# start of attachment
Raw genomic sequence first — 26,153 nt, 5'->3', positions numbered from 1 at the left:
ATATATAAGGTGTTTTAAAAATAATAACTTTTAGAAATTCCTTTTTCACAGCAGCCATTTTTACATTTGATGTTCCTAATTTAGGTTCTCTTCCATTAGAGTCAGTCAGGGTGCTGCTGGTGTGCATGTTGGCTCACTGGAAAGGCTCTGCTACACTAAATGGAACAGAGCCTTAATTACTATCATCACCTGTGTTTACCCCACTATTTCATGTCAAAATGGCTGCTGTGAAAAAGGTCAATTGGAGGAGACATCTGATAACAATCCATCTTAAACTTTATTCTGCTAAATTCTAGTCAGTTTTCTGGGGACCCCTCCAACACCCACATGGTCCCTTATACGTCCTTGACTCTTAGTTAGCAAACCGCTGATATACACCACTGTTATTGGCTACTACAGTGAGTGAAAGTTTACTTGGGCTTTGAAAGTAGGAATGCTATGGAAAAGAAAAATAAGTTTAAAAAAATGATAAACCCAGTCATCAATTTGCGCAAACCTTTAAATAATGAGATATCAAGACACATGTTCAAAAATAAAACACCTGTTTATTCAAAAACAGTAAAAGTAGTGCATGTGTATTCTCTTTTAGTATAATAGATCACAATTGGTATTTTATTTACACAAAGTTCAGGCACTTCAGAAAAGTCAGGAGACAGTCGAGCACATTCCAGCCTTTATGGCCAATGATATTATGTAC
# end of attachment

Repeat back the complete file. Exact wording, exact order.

Raw genomic sequence first — 26,153 nt, 5'->3', positions numbered from 1 at the left:
ATATATAAGGTGTTTTAAAAATAATAACTTTTAGAAATTCCTTTTTCACAGCAGCCATTTTTACATTTGATGTTCCTAATTTAGGTTCTCTTCCATTAGAGTCAGTCAGGGTGCTGCTGGTGTGCATGTTGGCTCACTGGAAAGGCTCTGCTACACTAAATGGAACAGAGCCTTAATTACTATCATCACCTGTGTTTACCCCACTATTTCATGTCAAAATGGCTGCTGTGAAAAAGGTCAATTGGAGGAGACATCTGATAACAATCCATCTTAAACTTTATTCTGCTAAATTCTAGTCAGTTTTCTGGGGACCCCTCCAACACCCACATGGTCCCTTATACGTCCTTGACTCTTAGTTAGCAAACCGCTGATATACACCACTGTTATTGGCTACTACAGTGAGTGAAAGTTTACTTGGGCTTTGAAAGTAGGAATGCTATGGAAAAGAAAAATAAGTTTAAAAAAATGATAAACCCAGTCATCAATTTGCGCAAACCTTTAAATAATGAGATATCAAGACACATGTTCAAAAATAAAACACCTGTTTATTCAAAAACAGTAAAAGTAGTGCATGTGTATTCTCTTTTAGTATAATAGATCACAATTGGTATTTTATTTACACAAAGTTCAGGCACTTCAGAAAAGTCAGGAGACAGTCGAGCACATTCCAGCCTTTATGGCCAATGATATTATGTAC